Date: Thursday 23rd November 2023

Venue: Online (and available on demand)

Time: 15:30-17:00


Kate Freeman, consultant – speech and language in education

Lynn How, SENCo, education consultant and founder of Positive Young Minds


The Role of the SENCo in SLCN – Barriers and Solutions

Suitable for

SENCos, teachers and support staff and all who support pupils with SLCN


Kate Freeman, Consultant – speech and language in education and author of the ‘Word’s Together’ series, designed to support children to understand and use two-word sentences.

Chairing The Link Live conferences for the last three years, I have been overwhelmed by the knowledge, wisdom and experiences of the participants, let alone the speakers!

The conferences have been remarkable in providing opportunities to hear inspirational presentations from a speaker and then to discuss the content of the presentation, unpicking how it applies practically in a range of situations.

Our conferences, held online, came at just the right time with pandemic restrictions in place. Since then, there is recognition that an online platform for events means reductions in time and costs of travelling and yet still gives people the chance to share and plan together.

With this in mind, and also recognising that, going forward, not everyone is able to give up a full day to participate in events such as The Link Live conference, we are planning twilight sessions for staff wanting to know more about supporting students with SLCN (speech, language and communication needs).

The opportunity for online twilight sessions with particular focuses can suit a large number of people. There will also be a chance to catch up with these sessions at another time if there is a lastminute situation that prevents you from taking part on the day, as they are available on-demand for one month.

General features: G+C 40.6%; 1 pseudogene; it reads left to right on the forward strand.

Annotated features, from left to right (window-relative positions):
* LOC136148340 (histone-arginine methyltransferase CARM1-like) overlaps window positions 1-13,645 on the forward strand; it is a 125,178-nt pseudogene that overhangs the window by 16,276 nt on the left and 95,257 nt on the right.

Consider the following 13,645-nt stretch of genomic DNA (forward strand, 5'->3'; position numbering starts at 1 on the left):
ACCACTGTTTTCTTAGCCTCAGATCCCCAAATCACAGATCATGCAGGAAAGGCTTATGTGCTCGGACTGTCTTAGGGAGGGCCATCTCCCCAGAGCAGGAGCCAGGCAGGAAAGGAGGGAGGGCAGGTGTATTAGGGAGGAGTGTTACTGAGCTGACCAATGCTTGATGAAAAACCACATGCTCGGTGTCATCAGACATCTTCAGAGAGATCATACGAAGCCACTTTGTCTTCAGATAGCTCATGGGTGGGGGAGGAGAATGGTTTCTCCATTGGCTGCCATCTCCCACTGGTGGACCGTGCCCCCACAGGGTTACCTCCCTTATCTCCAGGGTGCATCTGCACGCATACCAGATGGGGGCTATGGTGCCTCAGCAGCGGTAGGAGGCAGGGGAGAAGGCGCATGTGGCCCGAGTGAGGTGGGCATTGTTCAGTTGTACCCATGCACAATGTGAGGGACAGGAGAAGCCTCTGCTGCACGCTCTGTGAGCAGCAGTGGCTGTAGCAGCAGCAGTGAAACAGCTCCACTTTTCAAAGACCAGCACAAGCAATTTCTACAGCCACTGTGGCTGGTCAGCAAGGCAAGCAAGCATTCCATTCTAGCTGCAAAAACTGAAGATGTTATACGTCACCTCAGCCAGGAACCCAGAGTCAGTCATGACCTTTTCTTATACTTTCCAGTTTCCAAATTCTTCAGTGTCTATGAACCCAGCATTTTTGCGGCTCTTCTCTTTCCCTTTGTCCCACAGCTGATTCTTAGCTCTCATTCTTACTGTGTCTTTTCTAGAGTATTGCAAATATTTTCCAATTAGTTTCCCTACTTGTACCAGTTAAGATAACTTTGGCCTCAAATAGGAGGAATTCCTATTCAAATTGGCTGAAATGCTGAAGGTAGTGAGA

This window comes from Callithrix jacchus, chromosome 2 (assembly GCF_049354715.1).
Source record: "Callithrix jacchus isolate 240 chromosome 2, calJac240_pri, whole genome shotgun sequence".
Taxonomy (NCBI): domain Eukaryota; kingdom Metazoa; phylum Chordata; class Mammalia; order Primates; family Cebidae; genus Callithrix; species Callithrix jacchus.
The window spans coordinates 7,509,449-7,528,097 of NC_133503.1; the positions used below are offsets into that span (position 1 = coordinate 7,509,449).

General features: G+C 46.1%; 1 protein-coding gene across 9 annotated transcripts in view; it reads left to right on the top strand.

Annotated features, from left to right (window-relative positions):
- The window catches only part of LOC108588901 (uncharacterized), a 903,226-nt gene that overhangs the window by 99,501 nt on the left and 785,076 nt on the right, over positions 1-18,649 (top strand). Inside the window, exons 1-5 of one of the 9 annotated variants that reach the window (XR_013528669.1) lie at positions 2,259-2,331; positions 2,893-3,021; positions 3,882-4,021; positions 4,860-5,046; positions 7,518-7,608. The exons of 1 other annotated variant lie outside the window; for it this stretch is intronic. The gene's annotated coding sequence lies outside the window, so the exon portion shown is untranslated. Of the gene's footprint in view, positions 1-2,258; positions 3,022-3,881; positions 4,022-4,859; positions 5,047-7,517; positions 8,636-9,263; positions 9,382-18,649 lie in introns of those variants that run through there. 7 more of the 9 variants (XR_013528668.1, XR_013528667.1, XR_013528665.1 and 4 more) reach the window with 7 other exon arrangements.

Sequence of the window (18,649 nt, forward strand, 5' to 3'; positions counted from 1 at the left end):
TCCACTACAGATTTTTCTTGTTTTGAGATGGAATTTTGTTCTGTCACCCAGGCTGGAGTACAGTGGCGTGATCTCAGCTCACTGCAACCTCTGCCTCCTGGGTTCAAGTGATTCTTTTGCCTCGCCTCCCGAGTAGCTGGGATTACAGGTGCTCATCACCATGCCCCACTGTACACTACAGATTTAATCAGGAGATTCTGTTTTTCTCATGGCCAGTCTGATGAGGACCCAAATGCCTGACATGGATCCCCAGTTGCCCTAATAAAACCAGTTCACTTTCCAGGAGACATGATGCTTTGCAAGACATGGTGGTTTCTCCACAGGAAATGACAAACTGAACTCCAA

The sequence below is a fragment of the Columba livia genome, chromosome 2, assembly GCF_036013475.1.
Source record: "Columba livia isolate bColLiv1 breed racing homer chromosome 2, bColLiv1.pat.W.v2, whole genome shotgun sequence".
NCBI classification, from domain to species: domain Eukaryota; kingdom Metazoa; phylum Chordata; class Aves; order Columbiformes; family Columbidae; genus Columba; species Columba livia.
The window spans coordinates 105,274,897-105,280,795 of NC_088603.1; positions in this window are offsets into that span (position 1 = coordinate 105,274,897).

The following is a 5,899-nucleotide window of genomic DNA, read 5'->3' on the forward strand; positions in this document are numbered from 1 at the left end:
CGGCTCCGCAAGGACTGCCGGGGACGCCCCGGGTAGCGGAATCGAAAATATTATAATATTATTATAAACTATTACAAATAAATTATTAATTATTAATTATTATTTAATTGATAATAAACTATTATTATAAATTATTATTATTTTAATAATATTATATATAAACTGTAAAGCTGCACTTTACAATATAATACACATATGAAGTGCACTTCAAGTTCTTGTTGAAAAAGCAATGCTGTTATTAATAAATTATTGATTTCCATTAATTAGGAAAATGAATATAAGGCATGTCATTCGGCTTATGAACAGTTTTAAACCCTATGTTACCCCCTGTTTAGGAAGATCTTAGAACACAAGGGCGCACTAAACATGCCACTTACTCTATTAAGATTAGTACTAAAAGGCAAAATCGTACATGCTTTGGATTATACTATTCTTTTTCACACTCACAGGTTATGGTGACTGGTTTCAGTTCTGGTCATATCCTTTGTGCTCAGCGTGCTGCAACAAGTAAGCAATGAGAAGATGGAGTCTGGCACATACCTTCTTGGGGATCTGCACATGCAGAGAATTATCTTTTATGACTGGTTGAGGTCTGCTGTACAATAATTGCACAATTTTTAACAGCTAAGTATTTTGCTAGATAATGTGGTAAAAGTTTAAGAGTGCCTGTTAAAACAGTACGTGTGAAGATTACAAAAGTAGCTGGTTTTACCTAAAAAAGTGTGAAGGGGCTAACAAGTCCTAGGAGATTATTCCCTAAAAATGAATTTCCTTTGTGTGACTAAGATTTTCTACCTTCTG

We will kick off the autumn term and our new Link Live Sessions programme by welcoming Lynn How, former SENCo and teacher who will be addressing the challenges SENCos face when supporting pupils with SLCN and offering ideas to help overcome them. There will also be an opportunity to develop your knowledge of speech, language and communication as a whole and to identify tools for SENCos, as well as useful strategies for all staff in primary schools to use.


 Lynn How, SENCo, freelance writer, author, editor of @TeacherToolkit and educational consultant

My 20 years’ experience as a practicing SENCo, educator and leader includes working in an enhanced provision for speech, language and communication needs (SLCN). I well understand SENCos’ trials and tribulations. Join me on the 23rd November for my session: The Role of the SENCo for SLCN – Barriers and Solutions.

Many SENCos are aware of the pandemic impact on the lack of access to valuable speech and language opportunities. Spinning plates and trying to be effective provides upward struggles. These hints and tips come from my experience and will hopefully help you too.

  • Training/support